No name, no pint – new rules for England's pubs - RTHK
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No name, no pint – new rules for England's pubs

2020-06-24 HKT 19:14
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  • No name, no pint – new rules for England's pubs
Drinkers in England's pubs will have to give their name before they order a pint, and there will be no live acts or standing at the bar, the government said in advice for re-opening the sector next month.

Pubs, restaurants and hairdressers will have to keep a record of customers for 21 days to assist the state health service's test and trace operation, which aims to identify and contain any local flare ups of Covid-19 and stop a second wave of infections.

Live performances, including drama, comedy and music, will also not be allowed, the government said.

British Prime Minister Boris Johnson said on Tuesday pubs, restaurants and hotels could reopen in England on July 4, easing the coronavirus lockdown that has all but shut the economy.

He also reduced social distancing from two metres to one metre, a change that will allow many more pubs and restaurants to reopen.

The British Beer & Pub Associationsaid 75% of pubs in England – 28,000 in total – would be able to reopen. Under two metre social distancing rules, only a third of England's pubs – 12,500 – would have been able to reopen.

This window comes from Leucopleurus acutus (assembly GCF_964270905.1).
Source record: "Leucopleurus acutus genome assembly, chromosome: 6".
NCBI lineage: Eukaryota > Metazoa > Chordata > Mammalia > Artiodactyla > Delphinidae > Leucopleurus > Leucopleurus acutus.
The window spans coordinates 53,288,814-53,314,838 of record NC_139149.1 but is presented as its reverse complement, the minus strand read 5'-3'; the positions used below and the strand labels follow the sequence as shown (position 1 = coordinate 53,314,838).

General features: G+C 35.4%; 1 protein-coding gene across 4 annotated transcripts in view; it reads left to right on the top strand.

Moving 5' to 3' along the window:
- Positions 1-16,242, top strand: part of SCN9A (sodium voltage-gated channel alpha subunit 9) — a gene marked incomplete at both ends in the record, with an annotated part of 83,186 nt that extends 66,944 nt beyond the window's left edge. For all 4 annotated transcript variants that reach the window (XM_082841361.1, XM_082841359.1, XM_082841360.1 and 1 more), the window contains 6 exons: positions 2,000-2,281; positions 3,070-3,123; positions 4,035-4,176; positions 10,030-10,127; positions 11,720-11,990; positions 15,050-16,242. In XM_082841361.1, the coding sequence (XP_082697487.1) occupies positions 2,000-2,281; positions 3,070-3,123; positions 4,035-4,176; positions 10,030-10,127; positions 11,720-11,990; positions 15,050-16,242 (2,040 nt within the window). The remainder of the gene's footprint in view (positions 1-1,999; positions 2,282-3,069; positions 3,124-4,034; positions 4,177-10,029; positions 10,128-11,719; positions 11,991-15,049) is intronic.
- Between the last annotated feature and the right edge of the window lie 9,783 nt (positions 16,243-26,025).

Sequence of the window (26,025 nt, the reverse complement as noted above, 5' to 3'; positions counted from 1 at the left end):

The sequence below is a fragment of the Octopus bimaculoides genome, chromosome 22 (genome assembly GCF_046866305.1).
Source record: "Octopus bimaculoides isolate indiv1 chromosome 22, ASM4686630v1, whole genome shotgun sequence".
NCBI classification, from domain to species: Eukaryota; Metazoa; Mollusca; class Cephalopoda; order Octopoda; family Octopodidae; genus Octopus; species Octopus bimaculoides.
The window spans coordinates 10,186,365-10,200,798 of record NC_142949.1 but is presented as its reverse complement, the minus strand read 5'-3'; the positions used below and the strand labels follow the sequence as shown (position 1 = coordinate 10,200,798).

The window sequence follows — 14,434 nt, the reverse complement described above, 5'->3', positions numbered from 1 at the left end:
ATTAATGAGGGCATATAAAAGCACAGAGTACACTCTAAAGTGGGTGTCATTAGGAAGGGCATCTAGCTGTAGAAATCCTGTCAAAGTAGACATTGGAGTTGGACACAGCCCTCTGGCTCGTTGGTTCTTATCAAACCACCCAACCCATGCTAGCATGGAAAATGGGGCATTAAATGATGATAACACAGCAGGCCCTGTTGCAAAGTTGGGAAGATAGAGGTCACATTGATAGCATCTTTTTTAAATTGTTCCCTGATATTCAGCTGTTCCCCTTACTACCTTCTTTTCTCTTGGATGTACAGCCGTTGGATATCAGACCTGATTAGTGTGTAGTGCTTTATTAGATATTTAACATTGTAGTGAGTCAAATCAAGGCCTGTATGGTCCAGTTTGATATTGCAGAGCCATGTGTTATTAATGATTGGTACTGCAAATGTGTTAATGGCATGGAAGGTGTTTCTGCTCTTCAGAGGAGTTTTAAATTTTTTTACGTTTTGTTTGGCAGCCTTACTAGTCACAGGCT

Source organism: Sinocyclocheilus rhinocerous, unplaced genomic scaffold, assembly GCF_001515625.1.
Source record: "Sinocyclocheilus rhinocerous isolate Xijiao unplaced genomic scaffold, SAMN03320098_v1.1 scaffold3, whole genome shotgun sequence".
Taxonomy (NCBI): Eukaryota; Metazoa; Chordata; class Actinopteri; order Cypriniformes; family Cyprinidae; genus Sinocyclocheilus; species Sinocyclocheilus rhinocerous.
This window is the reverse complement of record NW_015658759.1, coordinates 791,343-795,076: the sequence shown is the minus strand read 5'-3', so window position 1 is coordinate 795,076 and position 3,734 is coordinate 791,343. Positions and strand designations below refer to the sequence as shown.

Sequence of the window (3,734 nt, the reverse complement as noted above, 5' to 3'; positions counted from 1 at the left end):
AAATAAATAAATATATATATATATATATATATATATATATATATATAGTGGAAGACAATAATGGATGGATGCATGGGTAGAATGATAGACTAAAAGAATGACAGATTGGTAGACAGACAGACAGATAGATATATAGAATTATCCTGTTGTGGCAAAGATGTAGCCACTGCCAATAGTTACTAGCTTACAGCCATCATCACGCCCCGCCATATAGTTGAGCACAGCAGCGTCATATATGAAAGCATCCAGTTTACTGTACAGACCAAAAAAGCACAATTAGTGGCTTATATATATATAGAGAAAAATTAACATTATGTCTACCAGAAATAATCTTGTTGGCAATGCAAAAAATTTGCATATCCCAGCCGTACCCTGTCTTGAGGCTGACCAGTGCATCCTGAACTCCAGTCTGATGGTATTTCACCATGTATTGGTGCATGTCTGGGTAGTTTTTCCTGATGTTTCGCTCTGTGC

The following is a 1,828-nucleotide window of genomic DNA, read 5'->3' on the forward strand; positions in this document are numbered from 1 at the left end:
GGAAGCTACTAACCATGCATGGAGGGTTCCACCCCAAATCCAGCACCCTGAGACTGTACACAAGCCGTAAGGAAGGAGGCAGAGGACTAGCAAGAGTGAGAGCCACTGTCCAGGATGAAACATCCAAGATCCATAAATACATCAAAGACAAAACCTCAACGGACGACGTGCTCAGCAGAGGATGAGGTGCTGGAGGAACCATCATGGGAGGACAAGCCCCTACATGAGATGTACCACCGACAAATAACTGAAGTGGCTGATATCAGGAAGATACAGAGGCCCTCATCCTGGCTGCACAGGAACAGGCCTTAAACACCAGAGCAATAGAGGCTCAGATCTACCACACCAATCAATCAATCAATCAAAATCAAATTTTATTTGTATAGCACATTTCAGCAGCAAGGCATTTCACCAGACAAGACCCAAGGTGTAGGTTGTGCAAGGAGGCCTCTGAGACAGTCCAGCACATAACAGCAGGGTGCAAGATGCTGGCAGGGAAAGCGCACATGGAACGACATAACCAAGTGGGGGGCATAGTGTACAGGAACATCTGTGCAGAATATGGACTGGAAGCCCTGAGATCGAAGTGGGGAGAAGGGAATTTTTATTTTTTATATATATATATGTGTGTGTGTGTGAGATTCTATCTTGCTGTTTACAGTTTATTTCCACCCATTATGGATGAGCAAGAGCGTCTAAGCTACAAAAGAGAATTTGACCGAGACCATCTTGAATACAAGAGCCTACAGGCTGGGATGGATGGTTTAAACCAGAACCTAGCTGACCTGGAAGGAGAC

But as the government moved to ease restrictions, some of Britain's most eminent health leaders warned that a second coronavirus wave is a real risk.

"While the future shape of the pandemic in the UK is hard to predict, the available evidence indicates that local flare-ups are increasingly likely and a second wave a real risk," the medics said in a letter in the British Medical Journal.

The medics' letter called for a review focussing on "areas of weakness" to prevent a second wave in the interests of protecting lives and restoring the economy as fast as possible.

It was signed by 15 of the most eminent health professional groups and trade unions including the heads of the Royal College of Surgeons, the Royal College of Physicians, the Royal College of Emergency Medicine and the British Medical Association. (Reuters)